Nerve Repair and Reconstruction—Tibial Nerve
Tibial nerve injuries can vary in severity, mechanism, and treatment.
Nerve injury categories1
Neurapraxia: conduction delay with no axonal injury. These injuries will recover spontaneously without intervention.
Axonotmesis: axonal injury resulting in disruption of the axons, but the supporting nerve scaffolding is intact. In these injuries, distal nerve segment will undergo Wallerian degeneration and proximal fibers will regenerate. Spontaneous recovery is possible.
Neurotmesis: complete disruption of the nerve. In these injuries, spontaneous regeneration will not occur.
Neuroma in continuity: disruption of the axons though the scaffolding seems to be intact. However, at the injury site, there is internal fibrosis, which prevents axons from regenerating. In these injuries, spontaneous regeneration will not occur.
Mixture of injury types: nerve patterns can be complex and one nerve can have several different types of injury.
ANATOMY (FIG 1)
Tibial nerve originates from L4 through S3 nerve roots.
The motor branches innervate the posterior calf compartment muscles and the majority of small muscles in the foot.
The sensory branches supply the knee joint, part of the sural nerve distribution, and the sole of the foot.
Tibial nerve branches from the sciatic nerve in the popliteal fossa.
The first branch off the tibial nerve is a sensory contribution to the sural nerve.
The next branches are the motor nerves to the gastrocnemius muscles.
Then, the tibial nerve passes through popliteal fossa under arch of soleus. (This area is a potential area of tibial nerve entrapment called the soleal sling.)
The tibial nerve courses distally adjacent to the tibia on undersurface of soleus in the leg running with the peroneal artery and vein.
At the ankle, tibial nerve is posterior to the medial malleolus adjacent to posterior tibial artery beneath the flexor retinaculum (This is a potential area of entrapment known as the tarsal tunnel.) (FIG 2).
At the medial malleolus, the tibial nerve branches into the calcaneal, medial plantar, and lateral plantar nerves. The anatomy of the branching is highly variable between patients.2
Tibial nerves can be injured in many ways and in any location along its course. Listed below are some of the more common causes of tibial nerve injury.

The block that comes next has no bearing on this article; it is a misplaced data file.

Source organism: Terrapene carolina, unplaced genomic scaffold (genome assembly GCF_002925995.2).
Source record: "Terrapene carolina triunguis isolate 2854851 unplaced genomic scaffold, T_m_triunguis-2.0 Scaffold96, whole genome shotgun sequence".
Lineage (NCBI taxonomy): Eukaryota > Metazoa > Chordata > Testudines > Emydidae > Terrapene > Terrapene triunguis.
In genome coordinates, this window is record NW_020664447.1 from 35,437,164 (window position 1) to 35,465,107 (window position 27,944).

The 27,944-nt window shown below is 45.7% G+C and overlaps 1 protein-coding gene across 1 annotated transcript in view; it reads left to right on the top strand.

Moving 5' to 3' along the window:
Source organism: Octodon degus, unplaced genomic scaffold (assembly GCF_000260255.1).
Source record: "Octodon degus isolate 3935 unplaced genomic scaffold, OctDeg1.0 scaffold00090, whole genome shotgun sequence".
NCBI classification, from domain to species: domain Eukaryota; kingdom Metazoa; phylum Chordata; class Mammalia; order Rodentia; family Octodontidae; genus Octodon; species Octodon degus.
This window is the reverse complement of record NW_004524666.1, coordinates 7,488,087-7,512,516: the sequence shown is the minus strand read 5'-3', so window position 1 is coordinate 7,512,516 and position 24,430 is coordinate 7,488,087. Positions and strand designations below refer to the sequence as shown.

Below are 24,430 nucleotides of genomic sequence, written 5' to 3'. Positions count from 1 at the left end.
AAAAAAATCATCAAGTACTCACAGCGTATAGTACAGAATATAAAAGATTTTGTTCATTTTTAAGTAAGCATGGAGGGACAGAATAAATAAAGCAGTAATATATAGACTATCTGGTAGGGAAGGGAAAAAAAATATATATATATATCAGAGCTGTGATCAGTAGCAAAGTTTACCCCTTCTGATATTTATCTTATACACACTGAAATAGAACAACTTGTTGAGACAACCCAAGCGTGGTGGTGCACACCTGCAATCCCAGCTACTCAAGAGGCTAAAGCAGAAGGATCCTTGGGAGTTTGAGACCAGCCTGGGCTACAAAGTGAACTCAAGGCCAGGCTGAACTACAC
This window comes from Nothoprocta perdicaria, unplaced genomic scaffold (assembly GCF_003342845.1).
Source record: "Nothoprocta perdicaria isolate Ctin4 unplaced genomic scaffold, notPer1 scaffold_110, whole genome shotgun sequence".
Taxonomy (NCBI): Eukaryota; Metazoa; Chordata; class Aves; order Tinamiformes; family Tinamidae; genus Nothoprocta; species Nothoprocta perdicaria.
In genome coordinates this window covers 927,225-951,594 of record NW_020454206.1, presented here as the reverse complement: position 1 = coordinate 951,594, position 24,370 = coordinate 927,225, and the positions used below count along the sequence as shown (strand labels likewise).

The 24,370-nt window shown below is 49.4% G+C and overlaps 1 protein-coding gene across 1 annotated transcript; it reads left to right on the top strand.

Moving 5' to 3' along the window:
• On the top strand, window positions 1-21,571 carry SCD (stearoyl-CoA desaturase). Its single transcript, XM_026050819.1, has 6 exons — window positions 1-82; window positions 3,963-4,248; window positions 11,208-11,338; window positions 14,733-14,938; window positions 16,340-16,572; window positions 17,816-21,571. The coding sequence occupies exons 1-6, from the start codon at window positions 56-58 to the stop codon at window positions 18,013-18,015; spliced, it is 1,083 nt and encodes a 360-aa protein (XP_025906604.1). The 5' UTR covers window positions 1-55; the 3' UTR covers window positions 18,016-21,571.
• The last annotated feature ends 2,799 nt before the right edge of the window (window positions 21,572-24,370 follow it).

Traumatic knee dislocation
Direct trauma to the popliteal area, both blunt or sharp
Iatrogenic prolonged tourniquet, hardware, or limb lengthening procedures
Ankle swelling or compression
Cysts or other nerve compressing structures (both in the popliteal fossa as well as at the medial malleolus)
PATIENT HISTORY AND PHYSICAL FINDINGS
A complete and thorough history detailing patient’s history of present illness, current injuries, history of prior injuries, prior surgeries (including spinal, buttock, and lower extremity procedures), comorbidities, occupation, and other case-by-case considerations should be obtained.
Is the calf or foot swollen?
Are there vascular changes?
Is there atrophy?
Vascular exam—palpable pulses distally, temperature, and capillary refill of the toes and foot.
Sensory exam—Ten test: an area of normal or baseline sensation is compared to an area of concern for sensory loss and the difference is rated from 1 to 10 with 10 being the best score possible.3
Test the respective muscles that the tibial nerve and its branches supply (tibial nerve controls plantar flexion and inversion of the foot and ankle).
Each individual movement tested should be compared to the contralateral side. This allows the examiner to identify subtle weakness.
FIG 3 • MRI of tibial nerve at soleal sling. Note that the tibial nerve is bright like the surrounding vessels, and normal nerve is isointense with the muscle. (Courtesy of Sandip Biswal, Stanford University.)
Motor examination remember mnemonic TIP = Tibial Inverts and Plantar flexes.
Scratch collapse test.4 This tool originally described for the upper limb is also useful for assessing nerve entrapment in the lower limb. For this test, the examiner is testing external rotation of the arm.
To do this, the examiner has the patient sitting straight with arms adducted to their side and elbows bent to 90 degrees. The patient is told to keep the arm in this position.
The examiner then gently scratches the skin directly over the area of suspected nerve compression (eg, posterior to the medial malleolus for suspected tarsal tunnel).
After scratching the skin, the examiner then directly applies internal rotation force to the patient’s dorsal forearm while the patient actively attempts to resist. The test is positive for nerve pathology if the patient is briefly unable to resist your force of internal rotation.
Point tenderness: the tibial nerve can be compressed at the level of the soleal sling. Patients are often tender to direct pressure over the site (posterior midline of the calf about 10 cm distal to the posterior knee crease).
X-rays are obtained if there is a suspected bony injury.
MRI can assess for soft tissue masses such as Baker cysts and also provide information on the nerve.
Enhancement of fascicles on MRI can help identify tibial neuritis (FIG 3).
You may also need